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Kanye West ‘pop-up’ store in Boston draws a crowd

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Kanye West's temporary “Life of Pablo” store opened on Boylston St. Friday. It is stocked with West-related merch including T-shirts, stickers, and hats.
Kanye West's temporary “Life of Pablo” store opened on Boylston St. Friday. It is stocked with West-related merch including T-shirts, stickers, and hats.

They'd been there all night, some of them.

Since Thursday, when Kanye West announced the location of a Boston "pop-up" store selling clothing linked to his album "The Life of Pablo," fans of the Chicago-bred rapper/clothing designer had been stationed on a patch of concrete at 899 Boylston St., waiting.

It hadn't always been easy. "After 3 a.m.," explained Erin Cancinos, 28, "that's when you have to be tough." But now it was 9:30 a.m., just a half hour before the store was set to open, and their persistence had paid dividends.

The line behind them now stretched around the block, down Gloucester Street, and snaked far down a nearby alleyway. Hundreds of young people waited for the opportunity to walk into an otherwise unremarkable storefront to purchase T-shirts, hats, and bomber jackets marked with the Kanye West stamp of approval.


And the excitement was palpable.

A Kanye West pop-up store on Boylston Street had fans lined up around the block and into an alley.Suzanne Kreiter/Globe staff

Never mind that West himself would not be present. Or that the Boston store was one of just 13 West "pop-ups" scheduled to open this weekend across the country.

This, insisted those gathered outside, was an event.

From his place in line, a 19-year-old named Shiloh Moore smiled. He'd driven into Boston the previous day from New Hampshire for this, despite the fact that the list of items for sale — or the "menu," as one store employee called it — would not be revealed until shortly before the store opened.

"Let me show you this picture," he said, holding up a cracked cellphone screen to display a photo of himself lying on what must have been dozens of pieces of West merchandise.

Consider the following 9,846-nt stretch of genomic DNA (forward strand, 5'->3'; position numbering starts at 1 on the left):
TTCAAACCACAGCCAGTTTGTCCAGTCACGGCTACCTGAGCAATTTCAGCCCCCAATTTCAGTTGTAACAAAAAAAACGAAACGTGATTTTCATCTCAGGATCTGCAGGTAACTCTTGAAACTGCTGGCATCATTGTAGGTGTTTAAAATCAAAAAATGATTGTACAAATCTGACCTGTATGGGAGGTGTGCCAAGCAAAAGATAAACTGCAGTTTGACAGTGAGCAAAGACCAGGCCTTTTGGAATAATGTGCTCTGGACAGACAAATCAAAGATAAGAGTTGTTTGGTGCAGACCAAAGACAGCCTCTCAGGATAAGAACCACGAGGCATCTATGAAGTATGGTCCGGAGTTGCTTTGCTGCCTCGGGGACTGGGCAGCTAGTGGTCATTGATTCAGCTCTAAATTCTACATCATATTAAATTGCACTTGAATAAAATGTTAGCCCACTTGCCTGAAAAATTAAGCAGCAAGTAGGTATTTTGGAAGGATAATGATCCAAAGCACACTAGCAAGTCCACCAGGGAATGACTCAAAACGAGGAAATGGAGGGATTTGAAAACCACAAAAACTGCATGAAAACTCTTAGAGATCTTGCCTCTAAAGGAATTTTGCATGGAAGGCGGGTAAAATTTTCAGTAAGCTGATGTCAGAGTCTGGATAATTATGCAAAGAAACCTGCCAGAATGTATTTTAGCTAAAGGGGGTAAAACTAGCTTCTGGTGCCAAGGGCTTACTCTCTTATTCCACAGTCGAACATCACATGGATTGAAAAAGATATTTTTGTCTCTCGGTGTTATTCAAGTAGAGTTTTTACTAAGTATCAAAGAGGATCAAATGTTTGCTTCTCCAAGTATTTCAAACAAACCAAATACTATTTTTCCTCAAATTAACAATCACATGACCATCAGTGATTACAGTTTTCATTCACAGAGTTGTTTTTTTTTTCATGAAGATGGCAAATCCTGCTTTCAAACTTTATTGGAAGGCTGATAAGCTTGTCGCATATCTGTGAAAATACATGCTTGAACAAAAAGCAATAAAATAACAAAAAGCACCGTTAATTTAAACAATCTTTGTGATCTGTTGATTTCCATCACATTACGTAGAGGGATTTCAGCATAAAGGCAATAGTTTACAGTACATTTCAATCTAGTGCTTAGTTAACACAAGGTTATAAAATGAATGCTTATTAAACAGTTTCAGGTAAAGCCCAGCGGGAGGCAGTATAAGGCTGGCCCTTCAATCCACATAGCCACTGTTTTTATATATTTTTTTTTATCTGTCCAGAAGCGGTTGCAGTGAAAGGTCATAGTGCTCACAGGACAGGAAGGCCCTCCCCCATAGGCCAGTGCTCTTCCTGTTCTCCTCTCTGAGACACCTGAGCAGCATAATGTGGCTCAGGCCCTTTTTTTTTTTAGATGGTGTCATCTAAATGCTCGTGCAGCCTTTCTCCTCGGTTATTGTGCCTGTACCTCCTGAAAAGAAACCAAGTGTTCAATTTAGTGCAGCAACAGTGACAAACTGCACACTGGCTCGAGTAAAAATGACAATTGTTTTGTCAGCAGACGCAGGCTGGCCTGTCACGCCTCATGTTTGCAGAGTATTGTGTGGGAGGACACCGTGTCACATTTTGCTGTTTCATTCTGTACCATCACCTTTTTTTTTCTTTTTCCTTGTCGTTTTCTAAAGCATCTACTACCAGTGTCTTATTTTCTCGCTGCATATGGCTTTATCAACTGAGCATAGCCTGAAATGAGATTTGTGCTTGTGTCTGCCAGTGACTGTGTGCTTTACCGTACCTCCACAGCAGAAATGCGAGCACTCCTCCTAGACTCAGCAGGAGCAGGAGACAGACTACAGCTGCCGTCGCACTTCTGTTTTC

Nearby, on the sidewalk, a middle-aged man named Mark Furman stood, a family man on a vacation that had somehow been hijacked by a hip-hop star. He and his family were visiting from England. Friday was their only full day in town, and they'd had plans for a 9 a.m. duck boat tour.


But then his two sons — Max, 11, and Joe, 13 — had heard about the store and decided it wasn't something they were prepared to miss, and so now the two youngsters were nestled somewhere among the throng of people while their father stood on a nearby sidewalk.

"This wasn't what I had in mind," he acknowledged.

As 10 a.m. approached, employees trickled into the store. A truck pulled up out front and a man delivered some boxes. On her way inside, one female employee in a tank top surveyed the crowd and yelled, "Get your paper ready!"

This was not bad advice. According to the single-sheet catalog that had been handed out to some customers in line, the cheapest item available was a $45 hat. The most expensive was a $325 military-style jacket, and hoodies and crew-neck sweatshirts went for around $100 apiece. These were actually bargain prices compared to what you could expect to pay to online resalers.

Of the military jacket, a shirtless man in line who gave his name only as "Ty M" said, "I'm sure it's online for $1,500."

As for the draw of waiting hours for the right to purchase a $75 long-sleeve T-shirt tied to an album?

"Exclusivity," said 18-year-old Carolina Fernandez of Newton. "You want to be the only one with the thing [he's selling]."

Passersby had a harder time making sense of the spectacle.


"Excuse me," asked a middle-aged woman walking by. "Do you know what's happening here?"

"Excuse me," asked a middle-aged man, not 30 seconds later. "Do you know what's going on?"

On Gloucester St., a Boston EMS truck waited at a stop sign, windows rolled down.

"What's this all about?" asked the woman in the passenger seat.

"Kanye West!" yelled someone in the crowd.

"Tickets or something?" she said.

"Shirts!" someone yelled.

She nodded. The truck pulled forward.

Jon Sherman (left) and Kobla Hargett of Boston showed off their merchandise.Suzanne Kreiter

The line continued to grow. At one point, word came that the store wouldn't open for at least another hour. And indeed, 10 a.m. came and went. How does the old Kanye lyric go? I'mma be at least about a hour late.

No problem. The crowd figured out ways to kill time. Music played. Marijuana smoke drifted skyward. Near the back of the line, where a Bud Light truck was making a delivery, a guy in an Adidas shirt attempted to hawk his own Kanye West merchandise.

Never been worn! he yelled.

Why wait in line when you can have it now? he yelled.

Most ignored him.

The hour grew later. The crowd grew antsier.

Every so often, the door of the store would crack open, and there would be a small murmur in the crowd. Each time, it was just an employee, coming or going.

Then at 11:12 a.m., the door opened once again.

A security guard — dressed in an ensemble of black pants, gray button-down shirt, and security badge that did not immediately appear to come from the Kanye collection — stepped out.


He surveyed the crowd.

Slowly, he counted off 12 people.

One by one, the chosen hustled inside, leaving the rest of the crowd to wait and wonder.

Dugan Arnett can be reached at Follow him on Twitter @duganarnett.